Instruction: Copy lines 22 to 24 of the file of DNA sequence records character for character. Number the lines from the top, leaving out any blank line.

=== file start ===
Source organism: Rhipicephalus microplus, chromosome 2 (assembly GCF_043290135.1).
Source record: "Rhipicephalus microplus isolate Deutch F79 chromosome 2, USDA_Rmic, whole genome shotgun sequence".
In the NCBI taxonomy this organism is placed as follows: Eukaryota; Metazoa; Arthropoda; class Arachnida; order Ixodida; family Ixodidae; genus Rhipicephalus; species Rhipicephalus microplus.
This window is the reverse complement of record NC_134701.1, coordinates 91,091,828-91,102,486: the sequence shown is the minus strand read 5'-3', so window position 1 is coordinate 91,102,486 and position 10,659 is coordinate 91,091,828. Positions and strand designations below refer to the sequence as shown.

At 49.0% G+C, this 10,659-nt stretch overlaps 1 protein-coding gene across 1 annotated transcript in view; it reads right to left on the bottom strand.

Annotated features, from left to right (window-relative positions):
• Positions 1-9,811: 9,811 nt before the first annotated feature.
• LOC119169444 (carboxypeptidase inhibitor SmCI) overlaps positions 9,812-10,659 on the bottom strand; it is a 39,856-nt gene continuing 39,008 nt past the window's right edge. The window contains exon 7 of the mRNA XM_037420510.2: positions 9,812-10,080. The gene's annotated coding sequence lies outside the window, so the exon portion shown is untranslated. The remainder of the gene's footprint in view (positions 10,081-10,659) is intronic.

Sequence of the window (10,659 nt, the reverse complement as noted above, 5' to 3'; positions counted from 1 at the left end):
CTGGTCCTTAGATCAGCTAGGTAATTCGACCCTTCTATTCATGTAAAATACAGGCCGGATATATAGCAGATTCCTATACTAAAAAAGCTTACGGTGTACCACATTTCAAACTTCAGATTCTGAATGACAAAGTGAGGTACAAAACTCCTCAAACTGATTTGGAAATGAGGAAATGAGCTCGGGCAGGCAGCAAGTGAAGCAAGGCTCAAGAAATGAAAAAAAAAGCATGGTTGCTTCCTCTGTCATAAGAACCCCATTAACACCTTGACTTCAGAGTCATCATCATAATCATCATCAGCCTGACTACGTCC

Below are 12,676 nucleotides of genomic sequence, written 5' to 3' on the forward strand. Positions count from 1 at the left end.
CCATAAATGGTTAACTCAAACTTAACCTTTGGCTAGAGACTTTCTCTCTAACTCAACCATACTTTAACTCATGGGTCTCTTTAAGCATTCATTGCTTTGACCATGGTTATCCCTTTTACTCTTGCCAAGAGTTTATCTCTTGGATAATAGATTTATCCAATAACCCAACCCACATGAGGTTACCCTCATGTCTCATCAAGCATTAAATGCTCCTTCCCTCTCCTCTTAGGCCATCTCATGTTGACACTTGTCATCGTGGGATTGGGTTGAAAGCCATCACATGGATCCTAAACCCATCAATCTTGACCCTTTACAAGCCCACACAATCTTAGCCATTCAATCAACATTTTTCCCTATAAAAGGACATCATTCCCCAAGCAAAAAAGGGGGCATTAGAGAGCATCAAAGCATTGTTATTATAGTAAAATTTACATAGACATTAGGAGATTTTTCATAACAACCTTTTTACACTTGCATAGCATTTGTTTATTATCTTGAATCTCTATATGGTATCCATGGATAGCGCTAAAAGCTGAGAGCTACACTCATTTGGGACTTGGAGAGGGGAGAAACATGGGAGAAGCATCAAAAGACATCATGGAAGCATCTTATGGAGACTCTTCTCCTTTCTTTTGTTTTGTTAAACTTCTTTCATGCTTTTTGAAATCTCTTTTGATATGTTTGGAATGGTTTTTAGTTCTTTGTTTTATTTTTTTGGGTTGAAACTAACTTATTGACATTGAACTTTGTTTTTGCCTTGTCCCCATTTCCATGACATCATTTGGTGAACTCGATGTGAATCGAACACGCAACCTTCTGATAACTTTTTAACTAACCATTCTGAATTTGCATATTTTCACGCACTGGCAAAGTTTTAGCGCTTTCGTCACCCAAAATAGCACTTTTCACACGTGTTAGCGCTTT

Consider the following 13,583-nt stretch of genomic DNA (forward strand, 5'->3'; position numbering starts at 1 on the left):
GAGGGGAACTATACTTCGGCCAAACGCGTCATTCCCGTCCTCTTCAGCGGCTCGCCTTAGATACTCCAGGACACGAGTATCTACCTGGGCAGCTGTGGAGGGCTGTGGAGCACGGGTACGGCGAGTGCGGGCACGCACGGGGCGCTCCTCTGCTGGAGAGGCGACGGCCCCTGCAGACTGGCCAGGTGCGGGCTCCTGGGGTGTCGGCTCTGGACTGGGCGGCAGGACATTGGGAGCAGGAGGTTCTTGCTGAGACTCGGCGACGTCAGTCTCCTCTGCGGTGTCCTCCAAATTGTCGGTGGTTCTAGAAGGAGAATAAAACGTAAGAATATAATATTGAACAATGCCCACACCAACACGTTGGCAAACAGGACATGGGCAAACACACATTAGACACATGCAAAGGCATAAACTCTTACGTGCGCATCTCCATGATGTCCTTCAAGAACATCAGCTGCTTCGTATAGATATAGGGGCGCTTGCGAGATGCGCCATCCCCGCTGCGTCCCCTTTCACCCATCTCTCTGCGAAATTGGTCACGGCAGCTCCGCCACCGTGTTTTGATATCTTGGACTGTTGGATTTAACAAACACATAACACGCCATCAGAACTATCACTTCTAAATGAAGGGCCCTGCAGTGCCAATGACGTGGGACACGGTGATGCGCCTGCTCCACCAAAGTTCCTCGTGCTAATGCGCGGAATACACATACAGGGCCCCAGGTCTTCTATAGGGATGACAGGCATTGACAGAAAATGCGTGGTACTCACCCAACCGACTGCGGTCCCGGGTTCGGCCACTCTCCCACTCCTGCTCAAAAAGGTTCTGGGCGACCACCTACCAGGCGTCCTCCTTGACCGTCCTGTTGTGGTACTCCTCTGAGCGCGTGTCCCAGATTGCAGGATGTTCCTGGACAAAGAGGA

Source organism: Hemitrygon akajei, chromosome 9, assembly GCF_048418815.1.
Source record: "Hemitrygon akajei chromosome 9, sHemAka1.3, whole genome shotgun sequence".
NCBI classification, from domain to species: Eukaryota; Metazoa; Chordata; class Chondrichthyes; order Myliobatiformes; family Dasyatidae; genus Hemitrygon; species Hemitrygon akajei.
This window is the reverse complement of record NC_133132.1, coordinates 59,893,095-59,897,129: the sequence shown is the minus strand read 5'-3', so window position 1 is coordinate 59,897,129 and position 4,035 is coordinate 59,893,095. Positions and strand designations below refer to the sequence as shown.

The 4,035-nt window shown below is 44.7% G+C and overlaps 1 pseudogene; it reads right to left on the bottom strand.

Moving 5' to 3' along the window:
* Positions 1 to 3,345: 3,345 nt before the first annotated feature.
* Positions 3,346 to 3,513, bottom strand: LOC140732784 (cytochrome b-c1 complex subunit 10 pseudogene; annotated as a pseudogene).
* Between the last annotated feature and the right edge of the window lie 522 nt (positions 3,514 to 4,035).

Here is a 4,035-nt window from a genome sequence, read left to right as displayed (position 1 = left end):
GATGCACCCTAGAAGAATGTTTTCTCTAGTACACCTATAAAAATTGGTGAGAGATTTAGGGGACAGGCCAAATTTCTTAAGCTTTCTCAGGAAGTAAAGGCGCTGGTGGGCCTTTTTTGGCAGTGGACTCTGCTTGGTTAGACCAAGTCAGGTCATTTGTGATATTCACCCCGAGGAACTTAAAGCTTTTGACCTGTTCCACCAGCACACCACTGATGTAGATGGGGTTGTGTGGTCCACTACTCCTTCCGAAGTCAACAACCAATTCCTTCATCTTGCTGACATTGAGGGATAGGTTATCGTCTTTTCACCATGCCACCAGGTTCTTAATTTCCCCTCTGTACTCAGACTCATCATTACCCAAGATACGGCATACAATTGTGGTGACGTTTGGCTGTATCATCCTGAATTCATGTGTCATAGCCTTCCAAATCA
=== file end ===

* Positions 3,346 to 3,513, bottom strand: LOC140732784 (cytochrome b-c1 complex subunit 10 pseudogene; annotated as a pseudogene).
* Between the last annotated feature and the right edge of the window lie 522 nt (positions 3,514 to 4,035).

Here is a 4,035-nt window from a genome sequence, read left to right as displayed (position 1 = left end):